In the dark and chaotic basement of Gromov’s Datcha we found a batch of plastic crates. They make perfect chairs already, just as they are. But we decided to saw the handles off and finish them with rounded wooden seatings for a more elegant and frivolous look, referring to the Russian ‘Datcha Style’.
In the streets and in the basement of Gromov’s Datcha we mainly found old furniture and chipboard, not the kind of material we prefer to work with. But we found plenty of different colors and types of it, often of a high quality. By sawing the chipboard into standard sizes, the quality of the material became visible again. We designed panels that can be used to make tables, cases, walls, or exposition plinths. We made this bookcase for a special private Soviet book collection, donated to the theatre group that is now working in the dacha. During a one-weekend workshop we had great assistance of a few local designers, woodworkers and students.
On our first two days we went around the house and the neighborhood for some building materials and met some very kind and straight forward people. A girl named Nadezhda volunteered to show some courtyards that were likely be good places to find discarded furniture. She likes to photograph Sovjet furniture to be reminded of her childhood. Andrey, the director of the local theater group picked up the materials we found with his sturdy Lada and the Gymnasium donated some cabinets.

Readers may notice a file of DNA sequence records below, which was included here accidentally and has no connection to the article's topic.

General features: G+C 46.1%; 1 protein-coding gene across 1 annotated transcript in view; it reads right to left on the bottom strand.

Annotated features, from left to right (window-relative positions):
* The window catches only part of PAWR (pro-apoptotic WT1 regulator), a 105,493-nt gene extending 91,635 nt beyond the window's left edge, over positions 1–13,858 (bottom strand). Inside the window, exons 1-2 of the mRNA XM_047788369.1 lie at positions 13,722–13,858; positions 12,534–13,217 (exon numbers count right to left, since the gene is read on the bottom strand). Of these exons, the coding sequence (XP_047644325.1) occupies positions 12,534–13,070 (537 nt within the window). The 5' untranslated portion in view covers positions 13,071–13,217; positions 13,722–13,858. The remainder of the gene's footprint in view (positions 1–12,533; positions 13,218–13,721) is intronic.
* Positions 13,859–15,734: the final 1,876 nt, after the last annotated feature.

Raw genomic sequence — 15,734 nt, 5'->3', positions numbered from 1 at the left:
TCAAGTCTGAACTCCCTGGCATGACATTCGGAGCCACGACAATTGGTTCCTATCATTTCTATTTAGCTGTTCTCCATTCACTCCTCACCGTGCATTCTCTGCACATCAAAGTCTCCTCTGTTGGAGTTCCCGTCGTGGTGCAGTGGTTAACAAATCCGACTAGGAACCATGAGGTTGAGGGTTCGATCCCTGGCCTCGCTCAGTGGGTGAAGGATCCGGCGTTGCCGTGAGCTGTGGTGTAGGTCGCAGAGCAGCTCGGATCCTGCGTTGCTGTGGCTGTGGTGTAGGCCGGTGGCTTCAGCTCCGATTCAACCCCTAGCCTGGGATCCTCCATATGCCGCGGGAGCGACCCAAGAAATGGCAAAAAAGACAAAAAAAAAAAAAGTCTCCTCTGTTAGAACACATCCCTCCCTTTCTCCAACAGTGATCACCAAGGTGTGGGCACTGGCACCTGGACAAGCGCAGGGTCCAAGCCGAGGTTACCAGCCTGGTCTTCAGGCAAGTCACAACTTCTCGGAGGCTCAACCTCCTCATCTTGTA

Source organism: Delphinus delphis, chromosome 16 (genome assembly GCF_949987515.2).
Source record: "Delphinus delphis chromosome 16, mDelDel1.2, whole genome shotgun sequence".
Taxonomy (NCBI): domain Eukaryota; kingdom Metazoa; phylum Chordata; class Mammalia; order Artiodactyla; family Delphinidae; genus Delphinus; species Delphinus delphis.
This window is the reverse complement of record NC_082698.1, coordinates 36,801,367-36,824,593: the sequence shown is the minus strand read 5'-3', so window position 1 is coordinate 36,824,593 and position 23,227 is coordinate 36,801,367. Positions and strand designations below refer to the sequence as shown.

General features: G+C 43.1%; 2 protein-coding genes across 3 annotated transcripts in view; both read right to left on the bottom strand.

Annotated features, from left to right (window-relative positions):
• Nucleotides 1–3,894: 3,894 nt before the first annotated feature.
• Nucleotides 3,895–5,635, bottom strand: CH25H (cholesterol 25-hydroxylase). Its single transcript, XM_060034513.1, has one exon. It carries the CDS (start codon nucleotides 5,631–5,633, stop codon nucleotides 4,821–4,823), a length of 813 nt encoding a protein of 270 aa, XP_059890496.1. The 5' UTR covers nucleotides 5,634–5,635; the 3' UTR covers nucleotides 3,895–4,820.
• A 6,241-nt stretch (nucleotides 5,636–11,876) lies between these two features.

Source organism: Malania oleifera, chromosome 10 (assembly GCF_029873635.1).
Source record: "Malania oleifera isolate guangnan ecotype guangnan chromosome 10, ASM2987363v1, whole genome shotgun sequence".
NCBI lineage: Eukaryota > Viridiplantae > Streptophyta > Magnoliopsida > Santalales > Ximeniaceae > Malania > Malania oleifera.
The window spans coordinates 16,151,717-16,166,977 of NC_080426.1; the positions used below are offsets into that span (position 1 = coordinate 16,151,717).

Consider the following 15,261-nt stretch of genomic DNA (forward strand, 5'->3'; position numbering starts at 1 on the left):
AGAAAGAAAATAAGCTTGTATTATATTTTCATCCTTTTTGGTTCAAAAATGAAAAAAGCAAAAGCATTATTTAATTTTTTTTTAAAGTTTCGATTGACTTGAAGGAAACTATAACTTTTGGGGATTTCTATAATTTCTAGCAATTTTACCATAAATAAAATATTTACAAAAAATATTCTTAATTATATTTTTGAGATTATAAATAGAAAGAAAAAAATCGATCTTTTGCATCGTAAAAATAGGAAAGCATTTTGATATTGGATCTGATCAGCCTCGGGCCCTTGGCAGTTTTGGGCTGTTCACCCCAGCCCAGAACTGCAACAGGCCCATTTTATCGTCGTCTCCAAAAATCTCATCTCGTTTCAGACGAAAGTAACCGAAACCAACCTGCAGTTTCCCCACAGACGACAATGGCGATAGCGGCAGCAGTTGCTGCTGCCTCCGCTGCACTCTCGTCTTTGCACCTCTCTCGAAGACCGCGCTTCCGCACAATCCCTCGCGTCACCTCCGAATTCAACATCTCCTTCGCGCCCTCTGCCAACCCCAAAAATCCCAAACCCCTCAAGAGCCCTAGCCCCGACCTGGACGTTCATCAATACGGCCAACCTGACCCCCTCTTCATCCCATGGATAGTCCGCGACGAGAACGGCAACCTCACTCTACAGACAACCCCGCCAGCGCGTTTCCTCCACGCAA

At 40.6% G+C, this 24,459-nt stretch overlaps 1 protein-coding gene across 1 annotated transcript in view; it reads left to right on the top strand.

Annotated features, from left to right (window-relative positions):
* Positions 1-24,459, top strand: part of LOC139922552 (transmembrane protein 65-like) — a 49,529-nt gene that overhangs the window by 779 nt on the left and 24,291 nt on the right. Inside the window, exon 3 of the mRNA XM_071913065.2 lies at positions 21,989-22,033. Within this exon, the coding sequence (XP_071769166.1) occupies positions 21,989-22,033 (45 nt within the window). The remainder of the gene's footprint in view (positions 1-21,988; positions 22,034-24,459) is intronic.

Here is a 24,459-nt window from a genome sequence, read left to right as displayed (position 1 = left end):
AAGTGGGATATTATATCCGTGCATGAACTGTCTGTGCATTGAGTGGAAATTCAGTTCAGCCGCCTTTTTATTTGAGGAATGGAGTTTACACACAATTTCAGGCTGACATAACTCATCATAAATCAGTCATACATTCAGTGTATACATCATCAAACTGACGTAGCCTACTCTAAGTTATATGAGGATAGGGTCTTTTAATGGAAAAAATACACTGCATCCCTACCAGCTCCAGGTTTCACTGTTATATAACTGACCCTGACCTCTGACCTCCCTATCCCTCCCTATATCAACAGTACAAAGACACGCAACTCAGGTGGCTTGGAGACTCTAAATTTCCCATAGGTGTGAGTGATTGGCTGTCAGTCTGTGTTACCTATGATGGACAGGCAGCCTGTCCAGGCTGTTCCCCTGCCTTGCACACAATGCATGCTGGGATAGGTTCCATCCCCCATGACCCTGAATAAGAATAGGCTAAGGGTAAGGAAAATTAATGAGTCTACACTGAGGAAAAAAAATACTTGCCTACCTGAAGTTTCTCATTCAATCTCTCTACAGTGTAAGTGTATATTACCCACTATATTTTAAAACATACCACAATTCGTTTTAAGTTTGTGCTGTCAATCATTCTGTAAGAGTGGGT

We landed in St. Petersburg (Russia) and started a new project on the invitation of Creative Association of Curators TOK. Until Monday the 21th, we are working on furniture for the new users of Gromov’s Datcha, an abandonded summer residence filled with history. The temporary new users – a local theater group called Sintez and TOK - are planning to make the place accessible for nearby residents by organizing events. We are exited to be a part of the emergence of this development.
Rhizomatic, a project space for artistic research based in Amsterdam-North, invited us to join their project exhibition Repair! about the sustainable potential of reparation. Hein and Rikkert went strolling through the area north of the IJ river and found a batch of sauna wood at a fitness centre. They turned it into flexible street furniture for the neighbourhood. More pictures by Hein on Flickr.
At the end of August, Rikkert went to work with a group of teenagers on summercamp for five days in Leidsche Rijn (Utrecht). They gathered waste material at building sites and in the streets around the camp. Then they worked together on ideas and sketches, resulting a collection of beautiful sculptural furniture. More pictures on Flickr.